Learning languages, discovering new series on any streaming platform according to your tastes or enjoying the help provided by the voice assistant. Even what you see on your social networks, it all depends on Artificial Intelligence. Want to know more about this technology? You’re sure to be surprised.
Artificial Intelligence or AI can be described as the ability of certain machines to exhibit similar (or superior) capabilities to those of humans, such as reasoning, learning, creativity and the ability to plan.
This technology makes it possible for technological systems to be aware of their environment, relate to it, solve problems and act with a specific goal in mind. The machine receives data (already prepared or collected through its own sensors, e.g. camera or microphone, etc.), processes it and responds to it.
Ultimately, the main characteristic of AI systems is to the capability to adapt their behaviour, analyse the effects of previous actions and work autonomously.
Although some of the technologies that have enabled the development of AI have been around for more than 50 years, it has been advances in computing, the availability of large amounts of data and the networks that support it, as well as the development of algorithms that have been the key to its becoming strategic, especially in the digital transformation of society.
Without realising it, we are surrounded by devices and services that put this innovation to use, making our lives so much easier. However, it also raises a regulation debate, in which both the European Parliament and the different EU countries are participating.
A regulatory framework and competition rules are needed in order to build a strong digital Europe, in a new situation where telecommunications networks make the world of artificial intelligence possible beyond just carrying data.
About 40% of internet traffic is generated by machines when they communicate with each other. Due to the vast amount of data that artificial intelligence can transform into information, a new regulatory environment is needed that preserves the interests of both businesses and the public and is in line with the current digital transformation.
A bit of history
The first references to AI date back to the 1930s with Alan Turing, considered the father of this discipline, although it has been established that the starting point is 1950, when Turing published the article “Computing machinery and intelligence” in the Mind journal, where he describes the theoretical foundations in an experiment called the Turing Test proposed in said article, foundations which, seventy years later, are still valid.
Meanwhile, and more precisely, some researchers and historians consider the starting point of modern Artificial Intelligence to be 1956, when John McCarty, Marvin Misky and Claude Shannon formally coined the term during the Darmouth conference, and defined “Artificial Intelligence” as: “the science and engineering of making intelligent machines, especially intelligent computer programs.”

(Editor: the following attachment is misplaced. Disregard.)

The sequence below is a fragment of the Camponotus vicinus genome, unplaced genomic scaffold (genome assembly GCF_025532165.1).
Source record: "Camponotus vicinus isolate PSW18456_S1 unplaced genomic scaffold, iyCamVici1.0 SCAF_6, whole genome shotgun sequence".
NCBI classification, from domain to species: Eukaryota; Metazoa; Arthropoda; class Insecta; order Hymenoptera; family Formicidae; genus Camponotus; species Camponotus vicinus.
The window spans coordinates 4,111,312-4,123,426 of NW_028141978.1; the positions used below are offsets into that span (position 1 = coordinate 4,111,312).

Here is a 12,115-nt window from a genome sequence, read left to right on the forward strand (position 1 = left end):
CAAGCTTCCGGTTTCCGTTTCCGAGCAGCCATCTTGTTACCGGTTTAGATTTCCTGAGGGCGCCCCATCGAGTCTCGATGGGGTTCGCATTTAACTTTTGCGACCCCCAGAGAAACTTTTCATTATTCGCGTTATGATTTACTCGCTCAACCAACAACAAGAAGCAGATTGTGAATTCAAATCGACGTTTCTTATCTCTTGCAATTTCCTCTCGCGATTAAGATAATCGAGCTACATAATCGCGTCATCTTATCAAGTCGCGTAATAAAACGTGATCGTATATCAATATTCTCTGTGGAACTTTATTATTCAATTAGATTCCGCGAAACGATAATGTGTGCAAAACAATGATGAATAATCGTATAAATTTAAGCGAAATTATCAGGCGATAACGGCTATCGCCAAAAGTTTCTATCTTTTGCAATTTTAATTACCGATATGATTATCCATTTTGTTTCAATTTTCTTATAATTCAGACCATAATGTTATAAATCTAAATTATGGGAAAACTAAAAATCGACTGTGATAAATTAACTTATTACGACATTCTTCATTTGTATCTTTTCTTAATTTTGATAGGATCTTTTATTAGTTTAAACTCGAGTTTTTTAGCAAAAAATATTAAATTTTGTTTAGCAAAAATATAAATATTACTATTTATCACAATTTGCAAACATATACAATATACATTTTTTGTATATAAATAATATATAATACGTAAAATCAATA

Yoshua Bengio, a leading researcher in this field, in his article on Deep Learning published in Scientific American, sets the starting date of the AI explosion as 2012, when commercial devices that understood human speech were introduced.
Things you didn’t know about AI
- 1997: IBM’s Deep Blue supercomputer beat world chess champion Gari Kasparov, and this is one of the key moments that led to AI’s move out of laboratories and research centres and into everyday life.
- 2011: Another IBM supercomputer, Watson, won a US TV quiz show against the two human grand finalists of the programme. Watson accumulates information as the programme evolves because it can interact with human language. The product has since been accessible from the cloud and different entities are working with it.
In the same year, Apple introduced its Siri virtual assistant, built into the iPhone 4S mobile phone.
- 2012: This was a pivotal year for the second generation of Artificial Intelligence, with the launch of virtual assistants from the Google and Microsoft companies.
- 2016: Google’s Alpha Go software took on South Korea’s Se-Dol, the world champion of the complex strategy game Go, in a five-game match. Alpha Go won most of the games.
- 2017: Telefónica presented Aura, a platform with cognitive capabilities through which it could interact with its customers. Thus began a new stage, where it became the first industry company to provide its clients the possibility of naturally managing their relationships with the company thanks to Artificial Intelligence.
In the same year, Carnegie Mellon University developed the Libratus algorithm, which comfortably beat four of the best professional poker players in a US casino.
- 2018: Artificial Intelligence reached new important sectors, such as the automotive sector, and developments in autonomous driving were introduced by manufacturers such as Tesla and Audi, among others.
- 2019: New advances were developed for the tourism, mobility and banking industries, using image recognition algorithms and predictive modelling of people’s behaviour.
- 2020: The pandemic favoured the development of this discipline within the field of health, with the use of automated thermal sensors and Big Data tools for the early detection of infectious cases and the control of sources of contagion.
- 2021: Experts predict that AI will generate more than 300 billion dollars a year in business across the board in 2024.